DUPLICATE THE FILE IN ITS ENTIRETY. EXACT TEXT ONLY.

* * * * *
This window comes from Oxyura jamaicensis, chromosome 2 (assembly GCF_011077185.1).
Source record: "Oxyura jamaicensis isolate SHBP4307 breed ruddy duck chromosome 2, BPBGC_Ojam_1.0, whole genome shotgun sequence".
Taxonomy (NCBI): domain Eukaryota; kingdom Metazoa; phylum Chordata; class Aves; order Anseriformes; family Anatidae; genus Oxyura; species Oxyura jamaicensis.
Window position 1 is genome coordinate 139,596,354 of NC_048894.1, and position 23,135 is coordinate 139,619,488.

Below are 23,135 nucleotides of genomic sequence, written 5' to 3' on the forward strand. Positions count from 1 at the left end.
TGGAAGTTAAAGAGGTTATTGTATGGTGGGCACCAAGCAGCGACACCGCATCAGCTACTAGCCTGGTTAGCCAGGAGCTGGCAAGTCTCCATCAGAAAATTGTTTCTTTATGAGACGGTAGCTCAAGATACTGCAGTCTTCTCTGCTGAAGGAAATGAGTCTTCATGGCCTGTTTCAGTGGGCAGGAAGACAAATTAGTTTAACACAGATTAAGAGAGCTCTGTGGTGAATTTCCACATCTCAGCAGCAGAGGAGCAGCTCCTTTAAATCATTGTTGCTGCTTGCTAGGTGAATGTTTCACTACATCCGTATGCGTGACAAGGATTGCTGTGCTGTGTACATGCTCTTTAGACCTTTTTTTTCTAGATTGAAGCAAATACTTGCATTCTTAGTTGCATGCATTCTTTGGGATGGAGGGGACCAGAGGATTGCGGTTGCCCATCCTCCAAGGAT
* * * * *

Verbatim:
This window comes from Oxyura jamaicensis, chromosome 2 (assembly GCF_011077185.1).
Source record: "Oxyura jamaicensis isolate SHBP4307 breed ruddy duck chromosome 2, BPBGC_Ojam_1.0, whole genome shotgun sequence".
Taxonomy (NCBI): domain Eukaryota; kingdom Metazoa; phylum Chordata; class Aves; order Anseriformes; family Anatidae; genus Oxyura; species Oxyura jamaicensis.
Window position 1 is genome coordinate 139,596,354 of NC_048894.1, and position 23,135 is coordinate 139,619,488.

Below are 23,135 nucleotides of genomic sequence, written 5' to 3' on the forward strand. Positions count from 1 at the left end.
TGGAAGTTAAAGAGGTTATTGTATGGTGGGCACCAAGCAGCGACACCGCATCAGCTACTAGCCTGGTTAGCCAGGAGCTGGCAAGTCTCCATCAGAAAATTGTTTCTTTATGAGACGGTAGCTCAAGATACTGCAGTCTTCTCTGCTGAAGGAAATGAGTCTTCATGGCCTGTTTCAGTGGGCAGGAAGACAAATTAGTTTAACACAGATTAAGAGAGCTCTGTGGTGAATTTCCACATCTCAGCAGCAGAGGAGCAGCTCCTTTAAATCATTGTTGCTGCTTGCTAGGTGAATGTTTCACTACATCCGTATGCGTGACAAGGATTGCTGTGCTGTGTACATGCTCTTTAGACCTTTTTTTTCTAGATTGAAGCAAATACTTGCATTCTTAGTTGCATGCATTCTTTGGGATGGAGGGGACCAGAGGATTGCGGTTGCCCATCCTCCAAGGAT